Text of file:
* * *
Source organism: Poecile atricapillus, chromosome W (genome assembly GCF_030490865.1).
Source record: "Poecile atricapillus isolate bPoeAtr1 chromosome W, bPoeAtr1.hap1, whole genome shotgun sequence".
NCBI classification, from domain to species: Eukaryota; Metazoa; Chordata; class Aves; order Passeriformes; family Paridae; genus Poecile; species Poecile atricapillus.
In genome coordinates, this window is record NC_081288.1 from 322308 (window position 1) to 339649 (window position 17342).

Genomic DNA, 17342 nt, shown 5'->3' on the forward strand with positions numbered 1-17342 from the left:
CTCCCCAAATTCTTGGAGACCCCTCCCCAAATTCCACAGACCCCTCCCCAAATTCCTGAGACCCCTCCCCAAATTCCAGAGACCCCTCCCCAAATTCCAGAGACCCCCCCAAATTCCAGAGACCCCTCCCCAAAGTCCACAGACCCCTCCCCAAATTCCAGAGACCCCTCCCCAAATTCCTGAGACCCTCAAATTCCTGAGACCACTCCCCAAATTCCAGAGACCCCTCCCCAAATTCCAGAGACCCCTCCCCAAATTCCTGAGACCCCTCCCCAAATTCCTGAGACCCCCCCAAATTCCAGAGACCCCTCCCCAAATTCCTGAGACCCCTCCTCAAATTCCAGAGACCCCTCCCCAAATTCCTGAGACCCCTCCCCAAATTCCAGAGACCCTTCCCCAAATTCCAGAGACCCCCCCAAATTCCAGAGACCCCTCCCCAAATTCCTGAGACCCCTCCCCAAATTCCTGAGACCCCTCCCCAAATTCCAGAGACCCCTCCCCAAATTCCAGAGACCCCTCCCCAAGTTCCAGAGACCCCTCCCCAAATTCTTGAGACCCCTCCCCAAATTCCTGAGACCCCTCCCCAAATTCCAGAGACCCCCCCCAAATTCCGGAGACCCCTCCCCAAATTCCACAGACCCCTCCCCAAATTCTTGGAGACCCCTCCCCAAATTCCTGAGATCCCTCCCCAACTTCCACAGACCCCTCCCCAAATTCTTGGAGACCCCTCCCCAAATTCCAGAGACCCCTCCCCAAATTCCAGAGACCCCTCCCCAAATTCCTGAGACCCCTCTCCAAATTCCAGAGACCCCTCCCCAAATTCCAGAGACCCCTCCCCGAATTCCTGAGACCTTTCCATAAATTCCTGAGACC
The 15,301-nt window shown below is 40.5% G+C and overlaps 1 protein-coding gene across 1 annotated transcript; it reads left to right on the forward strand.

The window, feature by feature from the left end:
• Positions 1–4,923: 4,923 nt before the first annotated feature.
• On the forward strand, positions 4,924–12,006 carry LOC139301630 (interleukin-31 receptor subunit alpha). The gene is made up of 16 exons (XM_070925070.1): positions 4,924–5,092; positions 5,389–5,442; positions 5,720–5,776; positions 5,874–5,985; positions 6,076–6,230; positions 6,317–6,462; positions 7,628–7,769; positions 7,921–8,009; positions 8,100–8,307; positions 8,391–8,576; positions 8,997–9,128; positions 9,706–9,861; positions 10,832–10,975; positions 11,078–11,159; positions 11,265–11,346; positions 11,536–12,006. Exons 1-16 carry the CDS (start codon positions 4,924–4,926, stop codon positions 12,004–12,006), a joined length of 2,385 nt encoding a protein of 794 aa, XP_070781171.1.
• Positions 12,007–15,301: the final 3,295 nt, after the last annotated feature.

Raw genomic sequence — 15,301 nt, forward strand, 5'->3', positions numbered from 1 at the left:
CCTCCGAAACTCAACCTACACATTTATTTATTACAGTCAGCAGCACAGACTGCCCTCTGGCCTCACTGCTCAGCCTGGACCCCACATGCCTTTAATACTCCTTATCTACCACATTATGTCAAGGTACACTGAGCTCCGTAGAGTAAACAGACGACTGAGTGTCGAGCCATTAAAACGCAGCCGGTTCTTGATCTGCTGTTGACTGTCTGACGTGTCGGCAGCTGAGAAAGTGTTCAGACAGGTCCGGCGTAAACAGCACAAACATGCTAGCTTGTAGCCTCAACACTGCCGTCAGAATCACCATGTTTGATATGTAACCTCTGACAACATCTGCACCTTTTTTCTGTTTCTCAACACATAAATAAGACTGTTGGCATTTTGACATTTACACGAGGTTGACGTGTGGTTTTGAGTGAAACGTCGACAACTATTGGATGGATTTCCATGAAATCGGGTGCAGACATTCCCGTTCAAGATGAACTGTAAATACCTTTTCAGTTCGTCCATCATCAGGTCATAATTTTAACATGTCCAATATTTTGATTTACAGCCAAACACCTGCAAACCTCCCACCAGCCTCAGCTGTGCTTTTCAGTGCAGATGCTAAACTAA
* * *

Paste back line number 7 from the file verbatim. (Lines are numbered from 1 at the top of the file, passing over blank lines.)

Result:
The 15,301-nt window shown below is 40.5% G+C and overlaps 1 protein-coding gene across 1 annotated transcript; it reads left to right on the forward strand.